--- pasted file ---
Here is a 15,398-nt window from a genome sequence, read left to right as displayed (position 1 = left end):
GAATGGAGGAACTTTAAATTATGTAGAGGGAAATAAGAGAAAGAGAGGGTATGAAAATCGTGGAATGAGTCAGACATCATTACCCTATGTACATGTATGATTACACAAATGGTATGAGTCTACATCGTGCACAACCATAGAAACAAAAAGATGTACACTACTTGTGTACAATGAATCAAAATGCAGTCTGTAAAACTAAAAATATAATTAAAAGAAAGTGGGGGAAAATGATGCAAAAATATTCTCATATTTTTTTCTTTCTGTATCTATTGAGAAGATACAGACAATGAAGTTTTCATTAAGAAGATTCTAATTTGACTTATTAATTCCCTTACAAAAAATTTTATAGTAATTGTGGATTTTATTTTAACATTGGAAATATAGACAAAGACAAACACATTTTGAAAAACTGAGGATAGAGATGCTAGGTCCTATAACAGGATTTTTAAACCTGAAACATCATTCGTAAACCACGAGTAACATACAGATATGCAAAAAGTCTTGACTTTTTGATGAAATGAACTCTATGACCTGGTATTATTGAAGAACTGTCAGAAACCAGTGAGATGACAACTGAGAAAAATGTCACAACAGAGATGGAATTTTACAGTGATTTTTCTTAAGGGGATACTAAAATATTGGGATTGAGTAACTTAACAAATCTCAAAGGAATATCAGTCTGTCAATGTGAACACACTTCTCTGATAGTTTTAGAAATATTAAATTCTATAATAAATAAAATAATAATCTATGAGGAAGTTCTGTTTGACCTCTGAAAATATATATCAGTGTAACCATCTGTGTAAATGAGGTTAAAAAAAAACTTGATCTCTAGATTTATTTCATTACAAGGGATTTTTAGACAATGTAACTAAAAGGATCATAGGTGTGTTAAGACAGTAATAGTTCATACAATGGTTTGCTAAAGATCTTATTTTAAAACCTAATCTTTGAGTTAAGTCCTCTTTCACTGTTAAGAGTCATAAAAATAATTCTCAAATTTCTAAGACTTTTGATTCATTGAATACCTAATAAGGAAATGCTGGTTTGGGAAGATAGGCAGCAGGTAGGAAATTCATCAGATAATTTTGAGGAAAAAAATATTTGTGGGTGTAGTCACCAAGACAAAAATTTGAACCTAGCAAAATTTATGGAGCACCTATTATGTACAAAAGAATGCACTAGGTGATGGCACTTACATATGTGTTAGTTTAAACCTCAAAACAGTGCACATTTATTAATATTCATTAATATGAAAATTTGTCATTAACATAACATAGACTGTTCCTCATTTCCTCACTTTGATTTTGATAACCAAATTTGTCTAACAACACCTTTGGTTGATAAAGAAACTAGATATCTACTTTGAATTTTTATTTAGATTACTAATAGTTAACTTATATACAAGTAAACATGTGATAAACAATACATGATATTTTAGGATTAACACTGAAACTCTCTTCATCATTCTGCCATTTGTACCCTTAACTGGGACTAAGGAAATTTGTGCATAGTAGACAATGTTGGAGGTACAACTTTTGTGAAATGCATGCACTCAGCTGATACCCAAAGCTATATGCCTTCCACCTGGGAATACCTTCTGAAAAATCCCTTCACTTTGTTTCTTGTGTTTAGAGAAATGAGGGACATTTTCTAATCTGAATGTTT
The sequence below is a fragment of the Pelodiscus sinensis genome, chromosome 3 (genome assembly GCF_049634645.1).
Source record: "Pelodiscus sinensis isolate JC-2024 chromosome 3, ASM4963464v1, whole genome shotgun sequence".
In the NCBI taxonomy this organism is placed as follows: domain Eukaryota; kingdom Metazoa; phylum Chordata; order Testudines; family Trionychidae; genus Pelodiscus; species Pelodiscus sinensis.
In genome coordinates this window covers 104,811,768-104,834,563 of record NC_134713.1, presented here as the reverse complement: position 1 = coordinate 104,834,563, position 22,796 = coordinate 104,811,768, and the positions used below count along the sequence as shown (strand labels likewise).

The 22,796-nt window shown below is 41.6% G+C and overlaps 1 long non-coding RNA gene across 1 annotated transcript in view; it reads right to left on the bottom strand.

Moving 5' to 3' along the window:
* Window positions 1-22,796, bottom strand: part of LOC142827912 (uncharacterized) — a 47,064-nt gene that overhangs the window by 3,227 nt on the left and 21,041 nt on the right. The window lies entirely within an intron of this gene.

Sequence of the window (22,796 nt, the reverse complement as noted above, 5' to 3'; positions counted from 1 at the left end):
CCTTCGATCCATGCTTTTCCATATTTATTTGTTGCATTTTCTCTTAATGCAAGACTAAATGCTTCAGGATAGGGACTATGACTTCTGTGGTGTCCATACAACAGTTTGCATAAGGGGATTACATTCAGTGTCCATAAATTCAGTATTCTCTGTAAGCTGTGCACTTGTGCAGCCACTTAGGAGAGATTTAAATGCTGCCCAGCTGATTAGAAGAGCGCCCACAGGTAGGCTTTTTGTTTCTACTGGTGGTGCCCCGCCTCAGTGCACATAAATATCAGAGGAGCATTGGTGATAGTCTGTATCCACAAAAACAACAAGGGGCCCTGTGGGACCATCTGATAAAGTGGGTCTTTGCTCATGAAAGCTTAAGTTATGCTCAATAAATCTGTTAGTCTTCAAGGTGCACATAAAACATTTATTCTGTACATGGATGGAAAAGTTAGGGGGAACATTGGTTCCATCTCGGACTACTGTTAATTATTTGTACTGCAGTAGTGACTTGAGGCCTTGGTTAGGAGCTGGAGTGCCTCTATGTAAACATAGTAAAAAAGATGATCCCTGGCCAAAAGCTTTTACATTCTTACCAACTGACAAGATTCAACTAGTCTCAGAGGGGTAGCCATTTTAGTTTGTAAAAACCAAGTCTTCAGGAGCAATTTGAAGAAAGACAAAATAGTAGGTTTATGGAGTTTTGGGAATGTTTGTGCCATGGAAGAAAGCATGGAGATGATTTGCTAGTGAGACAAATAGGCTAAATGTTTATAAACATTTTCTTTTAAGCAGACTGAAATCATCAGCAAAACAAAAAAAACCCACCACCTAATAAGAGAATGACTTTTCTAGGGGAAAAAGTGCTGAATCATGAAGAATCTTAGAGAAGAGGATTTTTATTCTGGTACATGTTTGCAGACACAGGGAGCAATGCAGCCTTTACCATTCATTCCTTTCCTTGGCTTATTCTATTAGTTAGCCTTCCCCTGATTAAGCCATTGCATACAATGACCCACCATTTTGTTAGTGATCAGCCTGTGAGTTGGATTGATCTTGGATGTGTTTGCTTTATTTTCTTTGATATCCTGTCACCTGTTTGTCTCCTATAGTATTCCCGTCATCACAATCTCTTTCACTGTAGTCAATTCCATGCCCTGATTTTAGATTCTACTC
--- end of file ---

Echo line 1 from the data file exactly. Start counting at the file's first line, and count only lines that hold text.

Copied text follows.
Here is a 15,398-nt window from a genome sequence, read left to right as displayed (position 1 = left end):